“Who am I?” is probably one of the most asked questions in a person’s life. The most common piece of advice I have received in my life is to be myself. Well that is not as easy as it sounds, either for myself and possibly for those around me. To be yourself demands you know the answer to the question, “Who am I?”.
Children struggle with the answer. They want to be big like the bully at school, fast like the winner at sport, funny like the wit everyone likes, intelligent like the swot who always comes in with distinction, handsome like Ken or beautiful like Barbie. The profile of the ideal person is a big, fast, funny, intelligent Ken or Barbie which of course Ken and Barbie are not. They are not big, having manufactured bodies that nobody could emulate. They cannot move on their own so they are not fast. And funny and intelligent is hardly the reality for a doll with only air between its ears.
Sadly, in the child's search for identity they think they will be happy if they are like someone else. And the “Who am I” question significantly becomes the “who or what do I want to be” question. Such a question makes our children’s role models so important. The importance of the example of a mother or father cannot be understated and the place of God in a child’s thinking is crucial to their development.
The great pity is that our childhood search for identity can remain the ongoing search of our adult years. The marketing gurus understand the power of the “Who am I” questions of childhood and adulthood. And they will happily market an identity for you. The sad truth is that they will market the same identity to everyone because it is cost effective to make one size to fit all. It doesn’t display or proclaim the creative genius of the uniqueness of every individual but carries the economic genius of those who know how to make a fast buck. In fact they will go so far as to make you unhappy about who you are, in order to make you who they want you to be.
We have as a nation become obsessed with the externals. Jeans do not make the teenager, cosmetics do not make the woman, and a car does not make the man. We are as a culture dying the death of superficiality and we have moved the focus away from the question of "Who AM I", to the selling of images and the questions "Who do you want to be?" or "What do you want to be?"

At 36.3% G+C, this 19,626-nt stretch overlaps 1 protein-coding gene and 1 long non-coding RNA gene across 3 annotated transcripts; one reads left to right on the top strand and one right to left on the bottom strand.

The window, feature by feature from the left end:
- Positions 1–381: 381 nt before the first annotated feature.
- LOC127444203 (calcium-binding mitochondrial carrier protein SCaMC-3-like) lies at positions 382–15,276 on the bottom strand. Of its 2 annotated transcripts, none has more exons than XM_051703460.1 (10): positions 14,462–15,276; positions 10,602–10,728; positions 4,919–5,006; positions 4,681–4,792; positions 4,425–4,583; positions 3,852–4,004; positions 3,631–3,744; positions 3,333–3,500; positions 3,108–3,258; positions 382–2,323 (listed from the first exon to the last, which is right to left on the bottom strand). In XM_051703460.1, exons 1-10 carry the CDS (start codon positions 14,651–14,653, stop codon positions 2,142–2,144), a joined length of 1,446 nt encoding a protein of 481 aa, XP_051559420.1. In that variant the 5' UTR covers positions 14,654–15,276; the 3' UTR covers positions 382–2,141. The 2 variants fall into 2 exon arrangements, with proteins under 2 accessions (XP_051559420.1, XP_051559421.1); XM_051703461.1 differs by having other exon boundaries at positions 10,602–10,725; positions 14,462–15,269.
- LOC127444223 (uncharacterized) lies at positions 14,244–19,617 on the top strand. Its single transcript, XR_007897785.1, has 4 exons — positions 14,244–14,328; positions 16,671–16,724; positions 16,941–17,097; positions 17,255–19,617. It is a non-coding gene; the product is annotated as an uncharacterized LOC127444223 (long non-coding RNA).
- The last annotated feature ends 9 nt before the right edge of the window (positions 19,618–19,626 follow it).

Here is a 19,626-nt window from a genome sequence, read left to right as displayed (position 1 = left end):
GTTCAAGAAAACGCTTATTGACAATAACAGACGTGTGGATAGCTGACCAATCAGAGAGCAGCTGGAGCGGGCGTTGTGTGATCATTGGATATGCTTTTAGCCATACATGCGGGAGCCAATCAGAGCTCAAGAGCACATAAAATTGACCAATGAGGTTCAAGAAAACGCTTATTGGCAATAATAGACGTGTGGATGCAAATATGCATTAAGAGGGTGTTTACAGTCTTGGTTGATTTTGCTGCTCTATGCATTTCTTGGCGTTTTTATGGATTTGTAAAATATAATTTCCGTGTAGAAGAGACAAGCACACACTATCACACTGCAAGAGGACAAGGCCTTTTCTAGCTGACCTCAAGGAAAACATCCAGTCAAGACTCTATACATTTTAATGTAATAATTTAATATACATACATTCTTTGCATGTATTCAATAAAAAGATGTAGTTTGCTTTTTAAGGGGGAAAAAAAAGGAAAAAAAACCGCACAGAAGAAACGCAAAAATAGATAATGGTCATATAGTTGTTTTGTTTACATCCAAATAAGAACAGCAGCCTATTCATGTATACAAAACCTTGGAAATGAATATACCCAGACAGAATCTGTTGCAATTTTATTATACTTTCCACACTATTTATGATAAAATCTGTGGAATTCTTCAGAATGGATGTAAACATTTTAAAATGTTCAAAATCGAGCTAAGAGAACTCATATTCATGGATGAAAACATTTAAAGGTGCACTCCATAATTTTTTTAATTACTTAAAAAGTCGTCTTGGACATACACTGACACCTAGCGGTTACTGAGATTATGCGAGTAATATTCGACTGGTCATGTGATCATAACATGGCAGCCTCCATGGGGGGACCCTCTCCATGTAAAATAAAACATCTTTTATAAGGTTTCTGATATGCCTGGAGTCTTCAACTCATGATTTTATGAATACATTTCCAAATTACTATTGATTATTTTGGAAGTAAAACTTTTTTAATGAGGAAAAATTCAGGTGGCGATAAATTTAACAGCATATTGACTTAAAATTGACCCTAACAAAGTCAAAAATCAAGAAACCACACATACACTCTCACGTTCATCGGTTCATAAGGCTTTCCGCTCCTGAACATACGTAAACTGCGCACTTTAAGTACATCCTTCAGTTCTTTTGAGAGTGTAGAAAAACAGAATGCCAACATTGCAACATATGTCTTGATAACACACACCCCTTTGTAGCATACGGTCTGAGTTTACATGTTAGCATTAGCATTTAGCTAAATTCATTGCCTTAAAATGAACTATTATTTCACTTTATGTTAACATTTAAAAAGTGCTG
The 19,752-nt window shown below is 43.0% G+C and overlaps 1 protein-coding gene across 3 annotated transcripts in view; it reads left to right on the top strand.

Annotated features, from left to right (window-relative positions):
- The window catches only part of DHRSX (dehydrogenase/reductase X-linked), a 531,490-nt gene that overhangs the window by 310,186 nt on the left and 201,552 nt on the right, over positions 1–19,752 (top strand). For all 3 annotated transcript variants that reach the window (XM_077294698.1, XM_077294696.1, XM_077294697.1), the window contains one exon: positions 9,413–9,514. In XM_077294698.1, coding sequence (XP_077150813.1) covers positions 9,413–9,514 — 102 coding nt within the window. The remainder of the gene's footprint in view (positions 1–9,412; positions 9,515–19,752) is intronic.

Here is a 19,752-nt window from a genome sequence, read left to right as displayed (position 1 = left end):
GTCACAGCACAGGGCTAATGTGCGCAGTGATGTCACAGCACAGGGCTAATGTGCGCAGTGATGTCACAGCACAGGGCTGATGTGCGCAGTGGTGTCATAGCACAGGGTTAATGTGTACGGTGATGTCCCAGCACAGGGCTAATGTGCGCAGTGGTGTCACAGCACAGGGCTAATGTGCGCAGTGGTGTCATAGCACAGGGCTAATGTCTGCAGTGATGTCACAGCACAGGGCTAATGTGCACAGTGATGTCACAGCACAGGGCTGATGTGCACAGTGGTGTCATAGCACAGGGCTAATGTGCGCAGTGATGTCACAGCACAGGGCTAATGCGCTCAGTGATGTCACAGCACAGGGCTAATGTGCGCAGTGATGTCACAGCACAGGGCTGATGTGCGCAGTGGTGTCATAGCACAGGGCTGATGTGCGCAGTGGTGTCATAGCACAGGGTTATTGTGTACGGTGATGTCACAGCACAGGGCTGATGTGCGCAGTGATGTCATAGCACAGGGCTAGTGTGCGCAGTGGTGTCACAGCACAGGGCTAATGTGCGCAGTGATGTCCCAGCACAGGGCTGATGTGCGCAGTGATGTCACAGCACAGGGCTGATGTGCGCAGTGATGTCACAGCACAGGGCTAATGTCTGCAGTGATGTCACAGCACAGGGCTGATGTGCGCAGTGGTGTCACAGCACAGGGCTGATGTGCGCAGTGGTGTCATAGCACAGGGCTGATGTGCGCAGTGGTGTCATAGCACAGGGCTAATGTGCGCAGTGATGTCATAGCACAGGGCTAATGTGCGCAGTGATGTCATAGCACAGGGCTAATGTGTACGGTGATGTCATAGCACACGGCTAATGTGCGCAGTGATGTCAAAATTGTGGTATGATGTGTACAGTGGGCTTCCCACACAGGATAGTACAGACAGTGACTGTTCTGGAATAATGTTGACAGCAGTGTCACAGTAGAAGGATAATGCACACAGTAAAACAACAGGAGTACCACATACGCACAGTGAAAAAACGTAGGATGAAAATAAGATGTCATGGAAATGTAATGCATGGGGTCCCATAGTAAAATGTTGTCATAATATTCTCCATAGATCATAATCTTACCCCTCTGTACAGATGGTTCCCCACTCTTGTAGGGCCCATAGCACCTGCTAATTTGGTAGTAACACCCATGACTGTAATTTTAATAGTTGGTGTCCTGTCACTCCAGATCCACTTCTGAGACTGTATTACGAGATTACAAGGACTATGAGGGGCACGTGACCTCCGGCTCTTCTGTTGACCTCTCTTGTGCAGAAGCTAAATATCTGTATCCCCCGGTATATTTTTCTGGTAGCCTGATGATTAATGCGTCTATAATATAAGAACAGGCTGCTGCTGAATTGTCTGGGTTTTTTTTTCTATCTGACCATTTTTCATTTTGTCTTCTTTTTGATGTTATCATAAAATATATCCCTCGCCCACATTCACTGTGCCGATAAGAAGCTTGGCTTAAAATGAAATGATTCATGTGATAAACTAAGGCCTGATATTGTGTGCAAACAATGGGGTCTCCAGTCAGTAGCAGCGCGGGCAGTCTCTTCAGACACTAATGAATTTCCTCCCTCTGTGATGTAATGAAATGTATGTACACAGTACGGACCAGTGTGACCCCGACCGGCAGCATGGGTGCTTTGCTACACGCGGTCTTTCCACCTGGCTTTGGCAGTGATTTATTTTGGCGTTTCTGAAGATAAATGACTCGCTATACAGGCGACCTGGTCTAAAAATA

Despite all the attention of the marketing world, when the peer groups rejects us, when our job is made redundant, when the skin wrinkles, the agility declines and life itself seems more important than its perfume, the “WHO AM I?” question is the one we most want answered. And a wrong starting point has proven disastrous - the symptoms of which can be seen in our insecurities, jealousies, greed, dishonesty, gossip, slander and more. And with these things comes depressions, eating disorders, poor choices of peer groups, dangerous actions that help us fit in, family breakdown and so much more.
People will determine the answer to the "Who am I?" question by their response to three factors:
What God thinks of me, what others think of me, and what I feel about myself.
All three factors are important and play their part, but if you ignore what God thinks of you, the answer to the “WHO AM I” question will never be found. What God thinks of me and what He made me to be is the very foundation to the answers regarding our identity. The removal of God from our thinking makes how I feel about myself the primary determiner in who I think I am. But what I feel about myself is very much dependent upon what others think of me. So in the absence of God, people begin to build their sense of who they are on the foundations of what other people think of them so that they can feel good about themselves. But that is not to be yourself. That is to be what other people want you to be.
I appreciate the advice of those who have told me to be myself. It has reminded me that I am a man made by God to enjoy God and all that He gives. I have never met anyone who knew who He was more than Jesus Christ. He could say things like, “I am the light of the world”, “I am the bread of life”, “I am the resurrection and the life”. At one point He says “I have come that you might have life and have it more abundantly.” I love those words because when you put God back into life, you can be yourself enjoying abundantly the life that Christ has given.
If you’re struggling with the “who am I” questions, why not start by asking God. Open your old Bible and read what God says in John’s Gospel. Get along to a good church and ask the minister to help you or just ask one of your Christian church going friends.